It’s been cold and rainy the past few days here in Texas. If you don’t know this about me, I LOVE the rain. My first memories of rain as a child was watching the rain form a massive puddle outside our side porch. The Pennsylvania house I grew up in was an old Victorian mansion standing like a beacon in the countryside among fields of corn and pastures of sheep. The mansion was three stories, with a basement and tower which was just barely taller than some of the 30+ foot pine trees which swallowed up the property.
Before you get the idea that my parents were wealthy, you must know that when they purchased the home my family lived off one income as my mom home schooled all 13 of us, so money was tight. The mansion was a house big enough to fit all of us, plus there was a haunted house sign out front, which brought the price down a lot. The shutters were falling off their hinges, the tower had holes in the siding large enough to harbor bats and birds which would sometimes find themselves trapped inside the house trying to find their way out of the maze. The pipes burst the first time someone took a shower, which caused it to rain in the dining room, and the wiring was so old it almost started an electrical fire a few years after my parents purchased it.
The hot water heaters had burst (or were for some reason out of commission) so every winter all 15 of us (Including my parents) would wear our winter coats and gloves inside every room except for the kitchen where we huddled around a small wood stove which had to be filled with wood from the woodshed at least half a dozen times each day, or stock piled in a corner where massive wolf spiders would nap. The warm air from the wood stove never really impacted the other rooms much, so the rest of the house’s temperature favored whatever was happening outside. If the house was a freezer in the winter, than it was a furnace in the summer. AC was a foreign oddity to us come summer, and we would all hustle to try to find working fans to blow on our faces as we slept in the humidity, sometimes waking up in the middle of the night and taking a cold shower before returning to try again. Sometimes borrowing a fan from another room of someone who was already sleeping.
When it’s raining outside I think of standing on that side porch as the water rotted the wood pillars a little more, as the ill placed drainpipe flooded that one spot on the grass. I think of the relief from the humidity as I would step far enough towards the edge of the porch to feel the stray raindrops hit my bare feet as I watched the lightning in the distance.
When it’s raining outside I think of times my family spent away from home touring D.C. and it would rain and we had to scramble to get on the metro, knowing full well there was no hope of staying dry, but knowing that back in the hotel lobby would be hot chocolate packets to warm our cold bones. That knowledge enabled us to laugh at our misfortune and how funny the large bunch of drenched home school kids must have looked to other people.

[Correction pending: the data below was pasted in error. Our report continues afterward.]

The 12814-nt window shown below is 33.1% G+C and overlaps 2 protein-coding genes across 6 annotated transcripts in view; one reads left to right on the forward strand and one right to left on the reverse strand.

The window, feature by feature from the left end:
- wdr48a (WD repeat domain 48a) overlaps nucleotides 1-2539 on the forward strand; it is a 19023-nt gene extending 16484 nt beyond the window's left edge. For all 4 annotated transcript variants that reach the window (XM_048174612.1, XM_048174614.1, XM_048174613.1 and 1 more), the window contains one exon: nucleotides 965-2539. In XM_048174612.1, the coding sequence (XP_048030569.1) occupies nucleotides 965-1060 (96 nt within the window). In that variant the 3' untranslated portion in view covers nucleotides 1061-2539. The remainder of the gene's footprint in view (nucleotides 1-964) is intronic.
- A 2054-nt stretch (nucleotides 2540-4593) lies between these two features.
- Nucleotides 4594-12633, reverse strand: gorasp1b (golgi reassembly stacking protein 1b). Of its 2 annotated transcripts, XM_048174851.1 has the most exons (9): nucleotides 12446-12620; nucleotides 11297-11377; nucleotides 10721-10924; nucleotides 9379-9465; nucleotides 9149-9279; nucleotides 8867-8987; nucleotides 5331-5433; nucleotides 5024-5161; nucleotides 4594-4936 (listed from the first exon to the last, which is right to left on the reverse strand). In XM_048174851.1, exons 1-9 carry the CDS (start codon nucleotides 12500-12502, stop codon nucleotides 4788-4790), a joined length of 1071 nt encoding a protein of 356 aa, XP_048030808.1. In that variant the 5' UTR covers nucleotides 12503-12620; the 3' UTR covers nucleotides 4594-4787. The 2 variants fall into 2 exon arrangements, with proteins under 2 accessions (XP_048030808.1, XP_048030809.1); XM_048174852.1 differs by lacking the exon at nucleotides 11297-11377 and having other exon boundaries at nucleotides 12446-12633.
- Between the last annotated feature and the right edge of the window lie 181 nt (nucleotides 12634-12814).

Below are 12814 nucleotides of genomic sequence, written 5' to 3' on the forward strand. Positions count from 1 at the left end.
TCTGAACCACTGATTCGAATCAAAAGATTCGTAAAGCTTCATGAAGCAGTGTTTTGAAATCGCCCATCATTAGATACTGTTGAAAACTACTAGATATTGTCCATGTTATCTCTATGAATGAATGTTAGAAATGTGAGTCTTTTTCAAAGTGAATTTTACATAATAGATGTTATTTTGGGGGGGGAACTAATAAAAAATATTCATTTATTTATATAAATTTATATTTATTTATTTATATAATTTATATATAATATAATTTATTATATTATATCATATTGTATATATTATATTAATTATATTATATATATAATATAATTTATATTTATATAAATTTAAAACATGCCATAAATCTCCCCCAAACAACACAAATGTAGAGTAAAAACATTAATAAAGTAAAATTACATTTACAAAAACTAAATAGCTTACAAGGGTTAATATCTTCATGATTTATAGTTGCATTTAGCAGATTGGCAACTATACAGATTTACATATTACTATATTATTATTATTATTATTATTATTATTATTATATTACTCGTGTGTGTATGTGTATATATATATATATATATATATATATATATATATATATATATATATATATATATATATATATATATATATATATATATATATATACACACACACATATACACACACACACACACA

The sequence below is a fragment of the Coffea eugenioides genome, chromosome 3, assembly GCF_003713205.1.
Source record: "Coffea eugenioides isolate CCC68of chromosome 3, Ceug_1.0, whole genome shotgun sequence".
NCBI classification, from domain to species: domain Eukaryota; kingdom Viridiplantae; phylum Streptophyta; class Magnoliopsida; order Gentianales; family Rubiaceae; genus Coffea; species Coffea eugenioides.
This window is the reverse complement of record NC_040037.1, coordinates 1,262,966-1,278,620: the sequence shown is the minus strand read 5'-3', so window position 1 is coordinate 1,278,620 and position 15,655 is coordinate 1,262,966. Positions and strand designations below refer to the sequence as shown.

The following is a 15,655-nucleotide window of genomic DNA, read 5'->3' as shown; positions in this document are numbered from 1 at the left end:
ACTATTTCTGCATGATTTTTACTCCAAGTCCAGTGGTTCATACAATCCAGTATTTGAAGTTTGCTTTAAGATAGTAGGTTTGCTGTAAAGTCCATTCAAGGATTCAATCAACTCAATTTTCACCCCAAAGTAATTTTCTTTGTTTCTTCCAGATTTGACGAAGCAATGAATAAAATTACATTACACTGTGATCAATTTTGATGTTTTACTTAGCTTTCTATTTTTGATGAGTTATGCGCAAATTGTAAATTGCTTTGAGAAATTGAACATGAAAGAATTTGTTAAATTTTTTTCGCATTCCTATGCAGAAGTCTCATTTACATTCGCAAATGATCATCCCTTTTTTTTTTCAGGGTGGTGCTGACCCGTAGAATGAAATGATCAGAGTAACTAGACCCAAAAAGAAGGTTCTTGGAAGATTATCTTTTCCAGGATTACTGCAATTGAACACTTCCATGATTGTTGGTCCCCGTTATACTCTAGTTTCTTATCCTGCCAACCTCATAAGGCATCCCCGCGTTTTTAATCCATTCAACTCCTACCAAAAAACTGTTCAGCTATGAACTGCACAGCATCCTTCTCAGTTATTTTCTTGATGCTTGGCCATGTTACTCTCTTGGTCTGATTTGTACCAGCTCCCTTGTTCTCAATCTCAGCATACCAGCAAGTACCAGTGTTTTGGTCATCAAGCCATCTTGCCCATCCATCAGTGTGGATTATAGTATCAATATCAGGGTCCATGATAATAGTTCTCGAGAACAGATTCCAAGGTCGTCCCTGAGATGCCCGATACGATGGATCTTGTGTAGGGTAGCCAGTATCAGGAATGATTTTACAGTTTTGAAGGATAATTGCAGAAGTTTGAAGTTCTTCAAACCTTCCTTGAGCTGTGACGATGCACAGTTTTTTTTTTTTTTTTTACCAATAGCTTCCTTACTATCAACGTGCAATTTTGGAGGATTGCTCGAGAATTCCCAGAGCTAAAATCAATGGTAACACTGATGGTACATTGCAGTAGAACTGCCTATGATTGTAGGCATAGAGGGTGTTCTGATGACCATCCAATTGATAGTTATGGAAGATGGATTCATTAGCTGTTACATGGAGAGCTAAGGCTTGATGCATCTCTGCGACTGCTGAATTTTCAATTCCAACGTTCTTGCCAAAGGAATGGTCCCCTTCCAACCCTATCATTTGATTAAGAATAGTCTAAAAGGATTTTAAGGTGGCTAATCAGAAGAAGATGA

When it’s raining outside I remember all the people I love, and I remember confidently that this too will pass, and I know it’s a good excuse for warm fuzzy sweaters and for steaming beverages, and wool socks. It’s a reminder of all the fond memories and bonding that happens when the skies are grey.
Rain for me, is something that reminds me to find joy in the sad times, find humor in situations that don’t go as planned, perseverance in the hard times, and it reminds me to take joy in the little things. I may have woken up to bats flying in my bedroom a few times as a child but now I’m a little less squeamish. I may have cried, locked myself in the bathroom, and prayed my guts out whenever I was home alone in that rickety ( Read: haunted*) mansion but now it takes a lot to rattle me if I stay home alone in a non-rickety (Read: Not noticeable haunted *) house. I might have almost turned into a Popsicle watching my breath in the morning when I woke up on a February morning as a kid, but now I’m usually the first one to fall asleep on a camping trip, no matter the temperature. It may have been hard growing up in such a large family with so many responsibilities, but it’s helped to shape my character and work ethic as an adult. It may have been hard leaving a cult 4 years ago, but I would never be as theologically sound as I am now if not for that.
I guess all I’m getting at with these stories is this: Everything happens for a reason and there is a silver lining to everything, even if you don’t see it right away. You will be stronger, you will have more courage the next time around, and you will have a story – a testimony to tell someone else to help them through their struggles, and they will then be able to do the same. It’s a wonderful cycle, and yes, it’s cliché, but so is sitting by the window drinking hot chocolate and watching the rain, but I’ve done a lot of that and it’s done my soul good.
In the next part of this rainy season, my prayer for all my readers is that you’ll be able to look into your past hard times, at times where things were out of your control, or didn’t go as planned, and I challenge you to see the good that came from that, I challenge you to look at how far you’ve come. Then, look around, and encourage another person this week with one of your stories.
Also, ya’ll if it’s still raining out there, go ahead and dance. Or stay dry inside with hot chocolate, it’s really your call.
2 Count it all joy, my brothers,when you meet trials of various kinds,3 for you know that the testing of your faith produces steadfastness.4 And let steadfastness have its full effect, that you may be perfect and complete, lacking in nothing.